Wintering In Saint-Tropez

Sal Difalco is the author of two story collections, Black Rabbit (Anvil) and The Mountie At Niagara Falls (Anvil). He lives in Toronto.

Wintering In Saint-Tropez

The bulbous brown and yellow forms resembled animals, swimming in a sea of spun sapphire. I should have waited to take the pill. It always made me see things, or at least see things differently. The woman wearing the low-cut linen dress, sitting at the table across from mine, smiled at me as though I was a beau-monde chronicler. Négatif! I wanted to shout. I also wanted to tell her that her hair was on fire, but again, I suspected I was seeing things.

“I should like to take to wind and water today,” she said, over her shoulder.

Didn’t know if she was talking to me, but no one else except the waiter inhabited the café. He stood by the entrance doors smoking Gitanes, gazing at his fingernails and occasionally tweaking his luxuriant moustache.

“Are you going to ask me what I’m doing here?” she said, again talking over her shoulder.

I am a simple man, stubborn at times, but not interested in complications. Complications lead to regrets, and long ago, seeking solace from the burden of regrets, I had purged myself of them in an Eastern cleansing ritual, vowing never to let them amass again. Yet they were never very far away, complications. You ran into them without seeking them, without effort.

“Excuse me,” I said, “were you speaking to me?”

“No,” she said, over the shoulder, “I was speaking to my pet parrot. Hahaha.”

She was joking of course. I saw no parrot. Perhaps I would have seen one if I let myself.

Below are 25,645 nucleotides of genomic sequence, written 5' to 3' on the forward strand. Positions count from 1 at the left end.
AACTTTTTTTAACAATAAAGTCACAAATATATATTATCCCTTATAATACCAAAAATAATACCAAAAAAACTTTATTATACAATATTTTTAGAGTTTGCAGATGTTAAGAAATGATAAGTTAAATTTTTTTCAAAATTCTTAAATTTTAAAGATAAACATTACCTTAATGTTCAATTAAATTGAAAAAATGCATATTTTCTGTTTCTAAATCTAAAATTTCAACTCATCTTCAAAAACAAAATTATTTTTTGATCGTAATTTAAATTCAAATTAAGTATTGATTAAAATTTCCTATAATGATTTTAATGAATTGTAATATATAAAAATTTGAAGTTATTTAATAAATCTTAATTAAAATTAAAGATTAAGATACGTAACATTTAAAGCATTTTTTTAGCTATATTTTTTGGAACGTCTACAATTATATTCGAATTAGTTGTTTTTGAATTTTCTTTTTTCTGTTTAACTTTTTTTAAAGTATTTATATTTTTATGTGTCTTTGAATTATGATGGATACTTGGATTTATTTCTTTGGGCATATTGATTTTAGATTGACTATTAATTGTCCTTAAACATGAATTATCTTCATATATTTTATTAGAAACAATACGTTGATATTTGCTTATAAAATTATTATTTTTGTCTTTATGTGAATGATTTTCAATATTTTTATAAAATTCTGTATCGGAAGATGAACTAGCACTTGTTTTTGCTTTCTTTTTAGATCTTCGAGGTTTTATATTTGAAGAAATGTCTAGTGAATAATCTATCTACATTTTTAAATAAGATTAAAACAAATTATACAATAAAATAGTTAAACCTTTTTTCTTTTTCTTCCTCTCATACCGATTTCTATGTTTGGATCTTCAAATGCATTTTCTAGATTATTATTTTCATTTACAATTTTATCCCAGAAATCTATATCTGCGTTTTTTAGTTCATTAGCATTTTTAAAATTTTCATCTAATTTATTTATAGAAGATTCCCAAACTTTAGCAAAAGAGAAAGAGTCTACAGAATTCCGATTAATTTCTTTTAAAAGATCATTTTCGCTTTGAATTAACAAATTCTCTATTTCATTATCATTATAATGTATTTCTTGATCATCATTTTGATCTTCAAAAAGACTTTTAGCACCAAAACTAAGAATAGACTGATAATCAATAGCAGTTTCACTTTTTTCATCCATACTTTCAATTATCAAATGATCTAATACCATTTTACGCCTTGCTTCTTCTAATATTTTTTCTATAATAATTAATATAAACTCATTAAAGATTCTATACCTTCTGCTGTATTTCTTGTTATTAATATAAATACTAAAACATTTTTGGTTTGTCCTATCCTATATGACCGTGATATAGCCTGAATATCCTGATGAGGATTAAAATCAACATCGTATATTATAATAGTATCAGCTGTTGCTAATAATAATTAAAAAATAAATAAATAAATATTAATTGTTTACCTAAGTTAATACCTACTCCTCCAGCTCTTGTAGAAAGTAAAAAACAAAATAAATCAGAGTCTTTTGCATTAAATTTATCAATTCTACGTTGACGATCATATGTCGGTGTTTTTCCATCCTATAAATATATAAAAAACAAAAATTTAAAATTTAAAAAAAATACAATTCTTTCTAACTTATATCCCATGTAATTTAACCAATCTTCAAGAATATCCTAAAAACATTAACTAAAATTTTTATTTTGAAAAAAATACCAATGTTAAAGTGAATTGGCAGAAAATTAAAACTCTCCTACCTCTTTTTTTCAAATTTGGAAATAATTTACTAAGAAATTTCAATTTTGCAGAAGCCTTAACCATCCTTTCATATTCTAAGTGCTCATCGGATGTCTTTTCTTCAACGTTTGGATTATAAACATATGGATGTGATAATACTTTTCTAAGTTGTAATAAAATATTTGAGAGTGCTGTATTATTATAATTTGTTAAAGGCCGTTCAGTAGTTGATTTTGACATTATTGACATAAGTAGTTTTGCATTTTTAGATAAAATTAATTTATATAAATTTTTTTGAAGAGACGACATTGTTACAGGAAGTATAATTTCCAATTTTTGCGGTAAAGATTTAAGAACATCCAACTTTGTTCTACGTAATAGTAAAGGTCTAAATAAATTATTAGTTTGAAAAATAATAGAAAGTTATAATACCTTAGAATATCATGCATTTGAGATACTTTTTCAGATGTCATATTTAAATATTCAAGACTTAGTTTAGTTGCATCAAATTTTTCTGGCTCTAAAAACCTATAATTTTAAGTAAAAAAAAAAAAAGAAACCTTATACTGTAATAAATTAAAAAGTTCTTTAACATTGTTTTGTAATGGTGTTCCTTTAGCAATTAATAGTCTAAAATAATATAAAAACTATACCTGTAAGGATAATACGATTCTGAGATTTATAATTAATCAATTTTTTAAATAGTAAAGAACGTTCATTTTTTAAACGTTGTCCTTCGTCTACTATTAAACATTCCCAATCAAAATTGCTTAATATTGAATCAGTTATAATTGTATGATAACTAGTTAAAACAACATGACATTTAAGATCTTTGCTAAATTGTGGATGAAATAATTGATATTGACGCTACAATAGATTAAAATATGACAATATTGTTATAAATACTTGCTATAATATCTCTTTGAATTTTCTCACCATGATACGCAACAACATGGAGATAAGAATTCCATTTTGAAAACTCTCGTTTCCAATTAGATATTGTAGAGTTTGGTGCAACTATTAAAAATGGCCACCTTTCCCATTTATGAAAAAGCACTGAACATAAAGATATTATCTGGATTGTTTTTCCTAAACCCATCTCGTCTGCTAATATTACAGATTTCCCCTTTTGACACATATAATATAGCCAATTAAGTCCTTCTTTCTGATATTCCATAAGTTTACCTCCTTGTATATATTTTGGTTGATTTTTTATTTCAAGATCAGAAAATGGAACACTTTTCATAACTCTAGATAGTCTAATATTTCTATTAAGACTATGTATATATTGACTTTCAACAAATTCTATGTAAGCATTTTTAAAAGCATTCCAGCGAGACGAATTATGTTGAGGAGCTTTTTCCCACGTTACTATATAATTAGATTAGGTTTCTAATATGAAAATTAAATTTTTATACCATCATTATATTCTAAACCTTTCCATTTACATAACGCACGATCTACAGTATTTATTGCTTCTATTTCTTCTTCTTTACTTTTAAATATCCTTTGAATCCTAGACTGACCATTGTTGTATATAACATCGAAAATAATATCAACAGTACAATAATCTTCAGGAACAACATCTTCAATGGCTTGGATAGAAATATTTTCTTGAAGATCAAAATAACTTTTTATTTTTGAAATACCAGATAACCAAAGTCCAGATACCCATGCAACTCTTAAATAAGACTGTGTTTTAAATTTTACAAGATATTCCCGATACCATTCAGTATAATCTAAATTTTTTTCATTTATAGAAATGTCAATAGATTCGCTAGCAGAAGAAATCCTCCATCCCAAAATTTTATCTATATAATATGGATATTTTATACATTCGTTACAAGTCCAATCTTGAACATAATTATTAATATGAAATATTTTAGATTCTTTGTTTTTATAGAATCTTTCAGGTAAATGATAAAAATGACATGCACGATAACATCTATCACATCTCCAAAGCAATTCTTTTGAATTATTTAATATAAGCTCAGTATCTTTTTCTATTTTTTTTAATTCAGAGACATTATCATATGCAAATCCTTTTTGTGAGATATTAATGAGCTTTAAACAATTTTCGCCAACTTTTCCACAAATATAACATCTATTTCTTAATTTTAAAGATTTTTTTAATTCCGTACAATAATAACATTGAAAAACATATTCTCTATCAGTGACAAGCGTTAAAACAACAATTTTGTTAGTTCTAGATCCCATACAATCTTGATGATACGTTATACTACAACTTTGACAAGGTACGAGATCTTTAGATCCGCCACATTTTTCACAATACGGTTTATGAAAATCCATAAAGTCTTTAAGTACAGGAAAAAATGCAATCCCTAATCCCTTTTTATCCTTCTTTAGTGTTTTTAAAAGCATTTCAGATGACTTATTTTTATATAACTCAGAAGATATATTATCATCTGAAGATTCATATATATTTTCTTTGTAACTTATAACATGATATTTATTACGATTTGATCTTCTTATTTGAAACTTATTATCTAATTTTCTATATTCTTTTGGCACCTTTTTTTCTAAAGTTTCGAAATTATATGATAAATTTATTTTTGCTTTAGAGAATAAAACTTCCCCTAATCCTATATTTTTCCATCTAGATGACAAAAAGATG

Someone was flying a scarlet kite, an aesthetically pleasing trifle in the sky. It made me smile. I couldn’t see the child or person manning the line. He or she must have been down on the beach. The kite zigged and zagged.

The woman watched, her blue eyes darting, perhaps an indication that her mind lacked focus. But I am no psychologist. Her slash of red lipstick looked like a wound in the harsh sunlight. Difficult to tell if someone isn’t playing with a full deck, or merely mocking you. People are mysterious, their motives, their behaviour. I found the French even more mysterious than most people. I snapped my fingers for the waiter, who shot me a look of utter moral depravity. He came over only after pausing to tuck in his soiled white shirt and tie his shoe.

“If you take me on a voyage, I will do anything you ask.”

Again, I wasn’t sure the woman was talking to me, for she turned and rested her chin on her shoulder as she spoke.

“What’s her deal?” I asked the waiter.

The waiter, holding a pad and pencil, shrugged. “What do you want?” he asked.

But before I could place my order, the waiter’s pad burst into flames. Then his shirt caught on fire. He ran off down the boardwalk screaming. I knew I was probably hallucinating the whole thing, but the screams seemed pretty real.

“He’s an idiot,” the strange woman said, once again over her shoulder. “He always does that.”


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